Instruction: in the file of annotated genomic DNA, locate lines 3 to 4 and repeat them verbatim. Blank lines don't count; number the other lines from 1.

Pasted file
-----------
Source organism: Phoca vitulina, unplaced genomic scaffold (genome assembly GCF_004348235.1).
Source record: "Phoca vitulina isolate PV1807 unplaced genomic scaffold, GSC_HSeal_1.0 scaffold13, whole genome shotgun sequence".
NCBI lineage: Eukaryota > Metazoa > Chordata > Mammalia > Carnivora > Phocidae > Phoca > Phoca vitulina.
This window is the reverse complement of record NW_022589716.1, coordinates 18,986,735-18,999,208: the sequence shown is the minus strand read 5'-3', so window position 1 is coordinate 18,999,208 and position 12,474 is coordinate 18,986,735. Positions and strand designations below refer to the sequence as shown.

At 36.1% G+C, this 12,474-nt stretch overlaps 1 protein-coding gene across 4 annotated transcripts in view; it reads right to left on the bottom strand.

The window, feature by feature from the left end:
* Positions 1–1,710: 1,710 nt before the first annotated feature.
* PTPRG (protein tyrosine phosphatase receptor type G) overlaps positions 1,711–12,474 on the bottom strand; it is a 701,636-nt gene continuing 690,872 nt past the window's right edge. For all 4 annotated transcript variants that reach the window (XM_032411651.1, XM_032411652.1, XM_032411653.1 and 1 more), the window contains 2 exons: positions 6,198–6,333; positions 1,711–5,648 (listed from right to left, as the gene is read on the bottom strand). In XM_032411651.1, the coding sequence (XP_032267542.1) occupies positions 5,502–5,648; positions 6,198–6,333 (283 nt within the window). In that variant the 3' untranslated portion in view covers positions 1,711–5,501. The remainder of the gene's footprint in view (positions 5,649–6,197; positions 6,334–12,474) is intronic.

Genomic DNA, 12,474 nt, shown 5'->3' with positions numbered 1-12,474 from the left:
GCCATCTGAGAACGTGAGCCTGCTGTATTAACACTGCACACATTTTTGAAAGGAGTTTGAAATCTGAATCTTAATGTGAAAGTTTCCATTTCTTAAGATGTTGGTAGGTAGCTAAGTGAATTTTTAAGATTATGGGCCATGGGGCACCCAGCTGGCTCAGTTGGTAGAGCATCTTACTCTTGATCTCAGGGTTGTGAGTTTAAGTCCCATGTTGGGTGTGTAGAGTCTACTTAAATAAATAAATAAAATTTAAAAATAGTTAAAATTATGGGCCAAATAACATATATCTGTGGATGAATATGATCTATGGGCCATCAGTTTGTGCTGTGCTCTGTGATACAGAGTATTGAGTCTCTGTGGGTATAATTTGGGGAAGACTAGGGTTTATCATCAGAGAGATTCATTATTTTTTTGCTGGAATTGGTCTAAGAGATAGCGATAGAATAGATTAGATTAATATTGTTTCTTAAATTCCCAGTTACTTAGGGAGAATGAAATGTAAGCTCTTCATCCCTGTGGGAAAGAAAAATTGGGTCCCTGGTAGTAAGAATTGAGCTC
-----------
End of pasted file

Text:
NCBI lineage: Eukaryota > Metazoa > Chordata > Mammalia > Carnivora > Phocidae > Phoca > Phoca vitulina.
This window is the reverse complement of record NW_022589716.1, coordinates 18,986,735-18,999,208: the sequence shown is the minus strand read 5'-3', so window position 1 is coordinate 18,999,208 and position 12,474 is coordinate 18,986,735. Positions and strand designations below refer to the sequence as shown.